The computers that talk like us: How conversational AI could change lives, for better and worse

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Off the back of advances in compute performance, data management and software design, artificial intelligence (AI) has come a long way over the last few years and is now being deployed across all manner of industries

One particular subdiscipline, conversational AI, is paving the way for systems capable of holding a discussion at a human-like level, opening UP various doors in fields from customer services to sales and marketing.

However, when it's no longer possible to distinguish between man and machine, a whole host of issues are bound to crop up, especially if AI models have not been developed and audited in a responsible manner.

To hear more about the opportunities associated with conversational AI, as well as the potential pitfalls, we spoke to Dinesh Nirmal, head of data, AI and automation at IBM.

How would you define conversational AI for the layman?

Conversational AI refers to the different types of AI software or solutions that are designed for people to talk to and communicate with. We train conversational AI using vast amounts of input data, essentially language and phrases that teach it how to recognize words and imitate human interactions. In a business context, this is useful in many different situations, especially customer care. With conversational AI, we can train virtual assistants to help customers solve common problems, more quickly find insights in their documents, or automate repetitive tasks using natural language commands.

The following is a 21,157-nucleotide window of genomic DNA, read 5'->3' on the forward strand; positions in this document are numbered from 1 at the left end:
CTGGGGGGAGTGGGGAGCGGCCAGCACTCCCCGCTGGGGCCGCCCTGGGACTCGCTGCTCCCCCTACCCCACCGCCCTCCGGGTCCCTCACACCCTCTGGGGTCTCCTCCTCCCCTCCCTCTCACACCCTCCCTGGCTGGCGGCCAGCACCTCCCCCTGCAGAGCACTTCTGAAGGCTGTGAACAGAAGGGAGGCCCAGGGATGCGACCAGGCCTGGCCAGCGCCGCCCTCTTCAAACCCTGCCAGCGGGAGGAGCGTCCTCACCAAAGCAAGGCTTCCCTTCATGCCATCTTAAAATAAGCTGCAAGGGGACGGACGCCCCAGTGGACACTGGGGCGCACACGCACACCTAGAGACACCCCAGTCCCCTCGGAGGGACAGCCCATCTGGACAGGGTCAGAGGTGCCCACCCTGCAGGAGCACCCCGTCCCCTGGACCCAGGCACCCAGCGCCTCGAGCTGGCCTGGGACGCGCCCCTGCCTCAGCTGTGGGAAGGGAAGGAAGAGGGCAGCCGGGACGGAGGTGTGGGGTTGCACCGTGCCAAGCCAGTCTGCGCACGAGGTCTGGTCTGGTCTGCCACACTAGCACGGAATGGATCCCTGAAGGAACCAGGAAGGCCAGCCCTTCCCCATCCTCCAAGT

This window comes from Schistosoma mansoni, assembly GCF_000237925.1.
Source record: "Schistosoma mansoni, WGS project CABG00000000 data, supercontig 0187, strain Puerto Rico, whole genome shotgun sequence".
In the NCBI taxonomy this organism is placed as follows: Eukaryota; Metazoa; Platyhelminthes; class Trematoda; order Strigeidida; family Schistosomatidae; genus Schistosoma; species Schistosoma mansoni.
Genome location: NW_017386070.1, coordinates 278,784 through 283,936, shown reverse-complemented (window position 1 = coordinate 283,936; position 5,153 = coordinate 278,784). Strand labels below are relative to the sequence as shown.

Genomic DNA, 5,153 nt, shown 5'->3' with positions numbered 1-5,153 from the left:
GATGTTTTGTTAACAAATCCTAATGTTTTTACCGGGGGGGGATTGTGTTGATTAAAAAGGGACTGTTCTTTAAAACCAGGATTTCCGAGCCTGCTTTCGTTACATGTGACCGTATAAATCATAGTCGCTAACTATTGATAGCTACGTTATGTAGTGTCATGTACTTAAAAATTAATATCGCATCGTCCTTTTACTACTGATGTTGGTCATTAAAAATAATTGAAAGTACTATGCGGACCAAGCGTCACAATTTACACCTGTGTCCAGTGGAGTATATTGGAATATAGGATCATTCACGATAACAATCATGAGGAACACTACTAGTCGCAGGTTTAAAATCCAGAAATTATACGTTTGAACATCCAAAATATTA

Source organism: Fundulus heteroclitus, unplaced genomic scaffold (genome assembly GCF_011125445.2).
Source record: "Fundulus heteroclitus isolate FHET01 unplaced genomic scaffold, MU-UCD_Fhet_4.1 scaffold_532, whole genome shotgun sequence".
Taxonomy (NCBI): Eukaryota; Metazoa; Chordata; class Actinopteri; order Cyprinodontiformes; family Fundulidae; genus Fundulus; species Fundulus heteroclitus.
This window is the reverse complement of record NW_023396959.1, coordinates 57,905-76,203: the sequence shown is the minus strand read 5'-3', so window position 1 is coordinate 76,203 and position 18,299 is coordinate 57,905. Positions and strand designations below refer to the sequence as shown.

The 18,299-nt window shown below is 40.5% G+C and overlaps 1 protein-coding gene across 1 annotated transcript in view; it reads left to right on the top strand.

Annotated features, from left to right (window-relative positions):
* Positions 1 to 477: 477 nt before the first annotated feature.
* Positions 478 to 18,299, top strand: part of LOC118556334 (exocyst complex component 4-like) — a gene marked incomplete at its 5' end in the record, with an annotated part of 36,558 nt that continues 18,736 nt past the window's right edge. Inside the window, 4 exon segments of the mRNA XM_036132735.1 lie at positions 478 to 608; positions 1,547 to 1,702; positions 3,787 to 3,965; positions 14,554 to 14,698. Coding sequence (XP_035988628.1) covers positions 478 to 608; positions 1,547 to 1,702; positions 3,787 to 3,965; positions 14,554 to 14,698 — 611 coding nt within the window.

Natural language processing (NLP) is one of the techniques we use, along with machine learning and sometimes other forms of AI as well, to train conversational AI. It is focused on teaching computers to analyze language. A robust conversational AI that’s in the field and helping customers resolve their issues, buy products or execute tasks is the end result of combining NLP with other forms of AI that put that comprehension to work. 

At IBM, we’ve developed several different types of conversational AI solutions to help businesses deliver better customer care experiences and help their employees be more productive. For example, IBM Watson Assistant, which is our core conversational AI solution, automates engagement with customers to accelerate the resolution of their issues or answer questions that might be buried in hard-to-read FAQs and webpages. It uses machine learning and natural language processing to understand customers, in the appropriate context, and to provide fast, consistent, and accurate answers across any application, device, or channel. We’re also developing conversational AI solutions that are being put to work for automated order taking in quick service restaurants as well as solutions for digital employees that allow your team members to use natural language to automate repetitive tasks.

What are the main opportunities associated with conversational AI, as you see it? Which industries in particular are ripe for disruption?

AI and automation are already having a growing impact on how brands manage customer and employee interactions. The business market for virtual assistants will grow 15 percent to more than $7 billion this year, according to a Gartner prediction. That growth is coming from companies looking to automate customer interactions, sure, but also increasingly in areas like advanced search and document insights, so that a user could say “pull up last year’s August sales” and an assistant could surface the relevant document.

In the long run, we believe that all enterprises across industries are poised to benefit from conversational AI solutions. This will only continue to grow as advancements in AI enable these systems to understand the unique language of their industry and business, automate tasks and extract even more precise insights from complex documents and data – without requiring sophisticated data science skills on the part of users. Additionally, advancements that enable companies to build deeper integrations and to break down internal data silos will result in better, more personalized experiences.